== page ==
The title of the program was inspired by the 1994 pride parade hand out created by ACT UP that read: How Many of Us Will Be Alive for Stonewall 35? It was the legendary AIDS activists’ intervention into Stonewall 25 to ensure that the epidemic was not glossed over amid the progress narrative celebrations. On the other side of the handout was the text: AIDS: WHERE IS YOUR RAGE? ACT UP! That year HIV was the leading cause of death for North Americans ages 25 to 44. The medical breakthrough of life-prolonging medication was still at least two years away.

Twenty-five years later, the crisis is not over. The release of medication in 1996 helped ensure that HIV could go from “a death sentence” to a “manageable chronic illness” [in developed/affluent nations/populations; in 2018, ~770 000 people died from AIDS-related illnesses.] But medication only works if someone has access to care such as stable housing, food to help absorb medication, and freedom from criminalization and detention. In the last year at least two people with HIV died while in ICE custody.

To help connect the experiences of HIV across time, WWHIVDD reworked the question as both a response to ACT UP, and a prompt for a community check in. “Surviving” was changed to “Thriving,” to make room for progress, (with an awareness that there is no thriving without surviving), and the signpost was moved from 10 years (Stonewall 25 to 35) to 50 (Stonewall 50 to Stonewall 100), in an attempt at optimism.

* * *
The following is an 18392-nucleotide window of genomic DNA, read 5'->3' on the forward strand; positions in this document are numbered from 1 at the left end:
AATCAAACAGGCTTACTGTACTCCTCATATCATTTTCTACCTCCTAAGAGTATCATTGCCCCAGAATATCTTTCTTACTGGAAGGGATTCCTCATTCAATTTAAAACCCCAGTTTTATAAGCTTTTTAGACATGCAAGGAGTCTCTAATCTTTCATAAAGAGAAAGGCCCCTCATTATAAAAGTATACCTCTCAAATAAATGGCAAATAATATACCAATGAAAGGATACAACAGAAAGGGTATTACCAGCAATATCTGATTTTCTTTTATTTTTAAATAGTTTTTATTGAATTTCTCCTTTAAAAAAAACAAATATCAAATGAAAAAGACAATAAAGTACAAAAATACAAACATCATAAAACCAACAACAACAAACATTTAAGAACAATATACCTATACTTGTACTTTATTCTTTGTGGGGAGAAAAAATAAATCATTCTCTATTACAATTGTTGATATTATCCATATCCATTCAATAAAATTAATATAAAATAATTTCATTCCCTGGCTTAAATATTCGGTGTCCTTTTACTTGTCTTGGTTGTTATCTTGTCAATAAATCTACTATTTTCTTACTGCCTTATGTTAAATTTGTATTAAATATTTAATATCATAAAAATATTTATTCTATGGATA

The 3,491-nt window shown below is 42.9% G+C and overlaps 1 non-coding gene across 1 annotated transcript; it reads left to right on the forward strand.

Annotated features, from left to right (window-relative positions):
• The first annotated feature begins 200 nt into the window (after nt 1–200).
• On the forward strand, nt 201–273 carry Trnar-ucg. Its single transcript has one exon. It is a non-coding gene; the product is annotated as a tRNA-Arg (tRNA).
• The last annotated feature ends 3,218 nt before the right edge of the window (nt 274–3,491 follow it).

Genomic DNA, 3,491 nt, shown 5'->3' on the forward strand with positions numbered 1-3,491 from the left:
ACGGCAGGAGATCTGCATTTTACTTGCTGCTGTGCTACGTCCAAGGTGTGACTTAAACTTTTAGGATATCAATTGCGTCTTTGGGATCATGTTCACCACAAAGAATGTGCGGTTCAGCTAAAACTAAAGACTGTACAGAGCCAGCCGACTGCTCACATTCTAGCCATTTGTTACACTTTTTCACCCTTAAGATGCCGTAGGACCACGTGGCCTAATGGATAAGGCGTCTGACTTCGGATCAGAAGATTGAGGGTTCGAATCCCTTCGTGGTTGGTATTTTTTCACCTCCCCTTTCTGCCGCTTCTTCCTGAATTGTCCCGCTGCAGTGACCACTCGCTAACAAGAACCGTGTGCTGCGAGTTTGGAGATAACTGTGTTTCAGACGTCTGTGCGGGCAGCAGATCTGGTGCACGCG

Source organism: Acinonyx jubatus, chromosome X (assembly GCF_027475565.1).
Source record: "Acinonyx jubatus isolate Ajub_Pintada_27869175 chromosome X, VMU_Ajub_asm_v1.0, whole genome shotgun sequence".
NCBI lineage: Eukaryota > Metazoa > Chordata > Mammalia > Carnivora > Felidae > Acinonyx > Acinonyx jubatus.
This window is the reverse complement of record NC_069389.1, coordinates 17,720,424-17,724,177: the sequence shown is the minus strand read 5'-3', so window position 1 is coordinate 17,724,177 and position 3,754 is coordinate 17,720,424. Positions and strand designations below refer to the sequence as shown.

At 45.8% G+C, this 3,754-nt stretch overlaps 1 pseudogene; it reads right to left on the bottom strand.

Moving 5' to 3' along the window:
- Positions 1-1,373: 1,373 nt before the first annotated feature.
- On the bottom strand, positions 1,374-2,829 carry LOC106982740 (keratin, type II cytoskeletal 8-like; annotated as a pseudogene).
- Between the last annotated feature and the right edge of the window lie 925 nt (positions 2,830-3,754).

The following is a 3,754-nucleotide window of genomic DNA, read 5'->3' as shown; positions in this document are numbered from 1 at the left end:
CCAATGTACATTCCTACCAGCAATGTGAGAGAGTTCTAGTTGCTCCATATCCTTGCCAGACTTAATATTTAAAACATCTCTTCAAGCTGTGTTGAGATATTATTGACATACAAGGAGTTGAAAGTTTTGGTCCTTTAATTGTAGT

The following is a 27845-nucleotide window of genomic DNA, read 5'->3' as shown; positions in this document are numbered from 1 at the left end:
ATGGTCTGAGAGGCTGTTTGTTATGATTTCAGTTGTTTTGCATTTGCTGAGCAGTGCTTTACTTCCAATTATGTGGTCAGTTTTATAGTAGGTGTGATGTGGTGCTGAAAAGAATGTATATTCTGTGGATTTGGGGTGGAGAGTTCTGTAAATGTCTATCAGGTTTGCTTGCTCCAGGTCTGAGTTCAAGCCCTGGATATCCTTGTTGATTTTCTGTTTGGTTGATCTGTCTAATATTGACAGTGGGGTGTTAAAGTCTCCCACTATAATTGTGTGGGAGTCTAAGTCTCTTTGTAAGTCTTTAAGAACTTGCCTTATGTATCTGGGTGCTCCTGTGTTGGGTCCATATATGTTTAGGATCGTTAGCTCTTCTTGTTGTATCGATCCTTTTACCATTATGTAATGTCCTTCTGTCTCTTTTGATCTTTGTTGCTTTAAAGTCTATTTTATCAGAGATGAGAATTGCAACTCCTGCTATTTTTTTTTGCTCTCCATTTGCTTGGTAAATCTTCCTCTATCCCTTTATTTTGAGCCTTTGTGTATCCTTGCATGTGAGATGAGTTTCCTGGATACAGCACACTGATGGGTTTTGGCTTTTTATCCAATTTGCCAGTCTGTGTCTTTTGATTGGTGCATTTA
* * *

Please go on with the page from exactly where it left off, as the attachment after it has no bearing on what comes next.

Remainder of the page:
To animate the question, and help spur conversation DuWhite, Sheldon Raymore from American Indian Community House, Ngozi Alston from Black Youth Project 100, and poet Sonia Guiñansaca, were invited to share their fierce and active practice.

Sheldon Raymore, providing a land acknowledgement.

Sheldon Raymore, providing a land acknowledgement. Raymore is a member of the Cheyenne River Sioux Tribe and lives in New York City. Since 2014 his mission has been to increase HIV/AIDS awareness, sexual health education, and accessibility to PrEP services for the Two Spirit community and beyond.Photo by Rowa Lee

Raymore began with a land acknowledgment, reminding us that we were on Lenape Land. This was echoed back later in the event when people spoke about how no one can be illegal on stolen lands.

A person on a microphone in front of an audience

Timothy DuWhite is a writer, poet, playwright, performance artist, and activist. His one-person show, Neptune, debuted at Dixon Place in 2018.Photo by Rowa Lee

Timothy DuWhite was next. After warming up the crowd with his prescient questions, he shared his piece, Joy Revisited, and a yet titled work-in-progress that evoked family, trauma, and time.

A person on a microphone speaking to an audience

Sonia Guiñansaca is a queer migrant poet, multi-disciplinary and multi-dimensional artist and cultural organizer (strategist) and social justice activist from Harlem by way of Ecuador.Photo by Rowa Lee

Sonia Guiñansaca also evoked family, matriarchs, and women who inspire through their persistence. While she read, one of the How Many of Us Will Be Thriving posters fell, a sign it seemed to many of Guiñansaca’s power.

A person reading from a book to an audience

Ngozi Alston is organizing chair at BYP100’s New York chapter, and is also involved in No New Jails NYC. She works to center disability justice practices through a Black queer feminist lens.Photo by Rowa Lee